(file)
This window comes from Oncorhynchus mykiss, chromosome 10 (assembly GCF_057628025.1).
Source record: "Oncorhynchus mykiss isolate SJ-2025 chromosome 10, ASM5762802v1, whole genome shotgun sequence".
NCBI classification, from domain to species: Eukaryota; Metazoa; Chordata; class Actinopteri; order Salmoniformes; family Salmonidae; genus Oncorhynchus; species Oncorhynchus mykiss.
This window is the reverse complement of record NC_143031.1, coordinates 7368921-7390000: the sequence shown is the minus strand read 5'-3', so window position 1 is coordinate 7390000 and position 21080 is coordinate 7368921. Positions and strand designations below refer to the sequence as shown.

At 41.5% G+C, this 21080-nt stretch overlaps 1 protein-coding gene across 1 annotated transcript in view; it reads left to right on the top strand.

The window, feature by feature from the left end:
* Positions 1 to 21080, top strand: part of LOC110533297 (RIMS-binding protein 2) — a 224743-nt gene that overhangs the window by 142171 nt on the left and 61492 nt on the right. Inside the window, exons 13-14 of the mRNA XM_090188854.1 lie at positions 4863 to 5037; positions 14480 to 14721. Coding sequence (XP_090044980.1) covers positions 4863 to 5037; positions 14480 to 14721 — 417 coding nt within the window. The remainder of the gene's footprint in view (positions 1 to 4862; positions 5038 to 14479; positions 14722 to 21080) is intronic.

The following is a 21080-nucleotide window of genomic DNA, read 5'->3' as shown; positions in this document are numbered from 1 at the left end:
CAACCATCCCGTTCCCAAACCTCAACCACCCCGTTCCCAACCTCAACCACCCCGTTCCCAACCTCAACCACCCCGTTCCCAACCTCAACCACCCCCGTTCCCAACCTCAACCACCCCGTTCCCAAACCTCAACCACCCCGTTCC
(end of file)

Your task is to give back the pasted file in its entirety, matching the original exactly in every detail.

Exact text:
This window comes from Oncorhynchus mykiss, chromosome 10 (assembly GCF_057628025.1).
Source record: "Oncorhynchus mykiss isolate SJ-2025 chromosome 10, ASM5762802v1, whole genome shotgun sequence".
NCBI classification, from domain to species: Eukaryota; Metazoa; Chordata; class Actinopteri; order Salmoniformes; family Salmonidae; genus Oncorhynchus; species Oncorhynchus mykiss.
This window is the reverse complement of record NC_143031.1, coordinates 7368921-7390000: the sequence shown is the minus strand read 5'-3', so window position 1 is coordinate 7390000 and position 21080 is coordinate 7368921. Positions and strand designations below refer to the sequence as shown.

At 41.5% G+C, this 21080-nt stretch overlaps 1 protein-coding gene across 1 annotated transcript in view; it reads left to right on the top strand.

The window, feature by feature from the left end:
* Positions 1 to 21080, top strand: part of LOC110533297 (RIMS-binding protein 2) — a 224743-nt gene that overhangs the window by 142171 nt on the left and 61492 nt on the right. Inside the window, exons 13-14 of the mRNA XM_090188854.1 lie at positions 4863 to 5037; positions 14480 to 14721. Coding sequence (XP_090044980.1) covers positions 4863 to 5037; positions 14480 to 14721 — 417 coding nt within the window. The remainder of the gene's footprint in view (positions 1 to 4862; positions 5038 to 14479; positions 14722 to 21080) is intronic.

The following is a 21080-nucleotide window of genomic DNA, read 5'->3' as shown; positions in this document are numbered from 1 at the left end:
CAACCATCCCGTTCCCAAACCTCAACCACCCCGTTCCCAACCTCAACCACCCCGTTCCCAACCTCAACCACCCCGTTCCCAACCTCAACCACCCCCGTTCCCAACCTCAACCACCCCGTTCCCAAACCTCAACCACCCCGTTCC